Christine Hassler has broken down the complex and overwhelming experience of recovering from disappointment into a step-by-step treatment plan in her new book Expectation Hangover. This book reveals the formula for how to process disappointment on the emotional, mental, physical, and spiritual levels to immediately ease suffering. Instead of wallowing in regret, self-recrimination, or anger, we can see these experiences as catalysts for profound transformation and doorways that open to possibility. You can find more info on her website, and follow her on Twitter and FB.

Image courtesy of 366308.

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Do You Ever Think About September Being the Other January?

Even though I haven’t been in school for a long time, for me, September marks the beginning of a new year. Orange is the new black, breakfast is the new lunch, Monday is the new Thursday, pork is the other white meat, and September is the other January. (And yes, it’s still September, even though most schools start in August nowadays.)

January is the official start of the new year, and I always get a burst of renewed zeal at that time, but September also gives the same feeling of an empty calendar and a clean slate. The air seems charged with possibility and renewal.

Back-to-school is a time of self-evaluation and reflection–and also a time when I feel the urge to clean out my office.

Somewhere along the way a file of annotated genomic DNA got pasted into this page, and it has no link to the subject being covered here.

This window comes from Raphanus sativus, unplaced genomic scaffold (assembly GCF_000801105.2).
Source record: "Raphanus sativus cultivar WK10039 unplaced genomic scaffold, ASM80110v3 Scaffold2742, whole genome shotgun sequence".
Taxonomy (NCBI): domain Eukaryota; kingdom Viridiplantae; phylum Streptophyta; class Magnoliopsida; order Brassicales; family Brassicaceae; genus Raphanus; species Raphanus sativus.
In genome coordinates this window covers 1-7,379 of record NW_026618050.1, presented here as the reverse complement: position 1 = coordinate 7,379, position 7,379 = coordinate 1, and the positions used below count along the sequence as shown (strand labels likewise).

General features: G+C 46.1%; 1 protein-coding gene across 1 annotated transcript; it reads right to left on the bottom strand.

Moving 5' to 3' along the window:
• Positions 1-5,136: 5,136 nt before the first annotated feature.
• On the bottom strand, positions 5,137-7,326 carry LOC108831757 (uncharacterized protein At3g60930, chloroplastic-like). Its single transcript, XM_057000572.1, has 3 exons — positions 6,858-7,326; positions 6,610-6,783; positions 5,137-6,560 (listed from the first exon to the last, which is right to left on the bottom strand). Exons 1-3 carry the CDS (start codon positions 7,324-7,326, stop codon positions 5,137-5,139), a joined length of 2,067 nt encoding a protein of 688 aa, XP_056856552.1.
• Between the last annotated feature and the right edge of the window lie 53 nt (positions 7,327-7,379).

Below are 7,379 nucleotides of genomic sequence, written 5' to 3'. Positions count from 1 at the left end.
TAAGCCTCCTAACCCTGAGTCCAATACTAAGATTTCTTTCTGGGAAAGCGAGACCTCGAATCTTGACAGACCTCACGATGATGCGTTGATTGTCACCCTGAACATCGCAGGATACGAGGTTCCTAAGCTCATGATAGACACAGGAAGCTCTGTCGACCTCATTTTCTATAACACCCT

Because of the new year feeling of September, when I wanted to do a happier-at-home project, I decided to start it in September.

So many of the elements of a happy life come together in the idea of home: marriage and parenthood, in my case, though certainly not in everyone’s case; time; possessions; body; neighborhood; and, perhaps most enigmatically, the idea of now. I wanted to set aside a time to focus on the aspects of my life, to try to be as happy as I could be.

If you’re thinking about doing a happiness project yourself, now is always the best time to start–but if you do like to pick a particularly auspicious time, September is a good one. Think about it! From September to May, in one school year, you could take some steps to boost your happiness.

If you’d like to read something to get inspired to do a happiness project focused on your experience of home, try…Happier at Home.

Summer is almost over, and the fall brings fresh beginnings and new possibilities. Now is now.

This feeling of beginning is a good time to start new habits; we can take advantage of the Strategies of the Clean Slate and First Steps to tackle our habits. In Better Than Before, my book about habit-formation, these two strategies are in the section on “The Best Time To Begin.”